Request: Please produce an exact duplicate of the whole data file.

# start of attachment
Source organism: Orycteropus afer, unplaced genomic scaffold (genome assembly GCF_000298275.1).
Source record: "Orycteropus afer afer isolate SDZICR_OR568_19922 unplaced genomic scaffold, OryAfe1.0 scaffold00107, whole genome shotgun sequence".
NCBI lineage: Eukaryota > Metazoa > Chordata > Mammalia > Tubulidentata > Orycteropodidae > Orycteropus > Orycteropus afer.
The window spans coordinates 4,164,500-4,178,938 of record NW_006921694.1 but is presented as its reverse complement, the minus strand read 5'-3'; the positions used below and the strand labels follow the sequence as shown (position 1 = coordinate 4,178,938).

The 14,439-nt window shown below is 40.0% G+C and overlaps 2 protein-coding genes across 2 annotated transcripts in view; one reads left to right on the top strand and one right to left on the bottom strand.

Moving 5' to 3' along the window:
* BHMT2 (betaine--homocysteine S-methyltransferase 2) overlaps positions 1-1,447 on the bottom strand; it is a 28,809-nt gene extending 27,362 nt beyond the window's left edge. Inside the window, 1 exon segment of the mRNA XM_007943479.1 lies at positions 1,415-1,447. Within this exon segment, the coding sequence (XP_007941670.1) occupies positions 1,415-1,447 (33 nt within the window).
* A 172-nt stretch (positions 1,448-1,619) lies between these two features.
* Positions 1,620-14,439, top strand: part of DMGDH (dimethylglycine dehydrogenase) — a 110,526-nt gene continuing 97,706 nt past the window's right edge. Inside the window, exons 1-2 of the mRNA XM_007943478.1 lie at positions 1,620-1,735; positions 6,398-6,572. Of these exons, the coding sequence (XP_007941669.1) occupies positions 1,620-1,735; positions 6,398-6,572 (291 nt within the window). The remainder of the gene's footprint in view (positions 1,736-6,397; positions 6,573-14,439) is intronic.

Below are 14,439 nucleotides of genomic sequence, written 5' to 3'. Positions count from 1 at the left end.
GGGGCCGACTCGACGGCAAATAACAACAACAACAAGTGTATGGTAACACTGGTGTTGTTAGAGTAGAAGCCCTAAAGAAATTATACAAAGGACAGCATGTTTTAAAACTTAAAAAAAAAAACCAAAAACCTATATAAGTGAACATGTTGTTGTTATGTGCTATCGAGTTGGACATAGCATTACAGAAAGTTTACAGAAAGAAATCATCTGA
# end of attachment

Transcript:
Source organism: Orycteropus afer, unplaced genomic scaffold (genome assembly GCF_000298275.1).
Source record: "Orycteropus afer afer isolate SDZICR_OR568_19922 unplaced genomic scaffold, OryAfe1.0 scaffold00107, whole genome shotgun sequence".
NCBI lineage: Eukaryota > Metazoa > Chordata > Mammalia > Tubulidentata > Orycteropodidae > Orycteropus > Orycteropus afer.
The window spans coordinates 4,164,500-4,178,938 of record NW_006921694.1 but is presented as its reverse complement, the minus strand read 5'-3'; the positions used below and the strand labels follow the sequence as shown (position 1 = coordinate 4,178,938).

The 14,439-nt window shown below is 40.0% G+C and overlaps 2 protein-coding genes across 2 annotated transcripts in view; one reads left to right on the top strand and one right to left on the bottom strand.

Moving 5' to 3' along the window:
* BHMT2 (betaine--homocysteine S-methyltransferase 2) overlaps positions 1-1,447 on the bottom strand; it is a 28,809-nt gene extending 27,362 nt beyond the window's left edge. Inside the window, 1 exon segment of the mRNA XM_007943479.1 lies at positions 1,415-1,447. Within this exon segment, the coding sequence (XP_007941670.1) occupies positions 1,415-1,447 (33 nt within the window).
* A 172-nt stretch (positions 1,448-1,619) lies between these two features.
* Positions 1,620-14,439, top strand: part of DMGDH (dimethylglycine dehydrogenase) — a 110,526-nt gene continuing 97,706 nt past the window's right edge. Inside the window, exons 1-2 of the mRNA XM_007943478.1 lie at positions 1,620-1,735; positions 6,398-6,572. Of these exons, the coding sequence (XP_007941669.1) occupies positions 1,620-1,735; positions 6,398-6,572 (291 nt within the window). The remainder of the gene's footprint in view (positions 1,736-6,397; positions 6,573-14,439) is intronic.

Below are 14,439 nucleotides of genomic sequence, written 5' to 3'. Positions count from 1 at the left end.
GGGGCCGACTCGACGGCAAATAACAACAACAACAAGTGTATGGTAACACTGGTGTTGTTAGAGTAGAAGCCCTAAAGAAATTATACAAAGGACAGCATGTTTTAAAACTTAAAAAAAAAAACCAAAAACCTATATAAGTGAACATGTTGTTGTTATGTGCTATCGAGTTGGACATAGCATTACAGAAAGTTTACAGAAAGAAATCATCTGA